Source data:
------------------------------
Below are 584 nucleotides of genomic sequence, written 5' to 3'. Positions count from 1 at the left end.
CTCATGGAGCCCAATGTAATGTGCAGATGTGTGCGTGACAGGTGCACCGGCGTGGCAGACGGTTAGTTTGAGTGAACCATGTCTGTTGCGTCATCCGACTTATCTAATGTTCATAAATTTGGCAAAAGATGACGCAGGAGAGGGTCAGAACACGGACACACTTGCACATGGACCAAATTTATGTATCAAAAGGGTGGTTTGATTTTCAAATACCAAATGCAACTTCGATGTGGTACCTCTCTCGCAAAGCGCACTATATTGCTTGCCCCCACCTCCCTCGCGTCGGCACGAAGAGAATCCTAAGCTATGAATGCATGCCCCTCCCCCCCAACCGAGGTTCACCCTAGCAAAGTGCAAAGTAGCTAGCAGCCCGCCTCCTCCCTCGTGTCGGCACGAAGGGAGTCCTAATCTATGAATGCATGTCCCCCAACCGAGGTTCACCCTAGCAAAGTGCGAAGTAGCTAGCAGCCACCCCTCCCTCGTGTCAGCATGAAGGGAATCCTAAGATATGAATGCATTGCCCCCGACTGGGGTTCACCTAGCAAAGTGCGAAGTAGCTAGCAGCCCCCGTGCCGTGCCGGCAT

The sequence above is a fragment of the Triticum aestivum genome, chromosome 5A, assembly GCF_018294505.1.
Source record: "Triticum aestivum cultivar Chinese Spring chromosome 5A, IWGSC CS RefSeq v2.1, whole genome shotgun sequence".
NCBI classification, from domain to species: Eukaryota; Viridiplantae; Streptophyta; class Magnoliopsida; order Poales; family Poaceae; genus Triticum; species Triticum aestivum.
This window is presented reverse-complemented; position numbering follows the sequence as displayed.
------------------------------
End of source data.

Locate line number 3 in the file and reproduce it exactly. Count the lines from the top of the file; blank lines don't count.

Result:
The sequence above is a fragment of the Triticum aestivum genome, chromosome 5A, assembly GCF_018294505.1.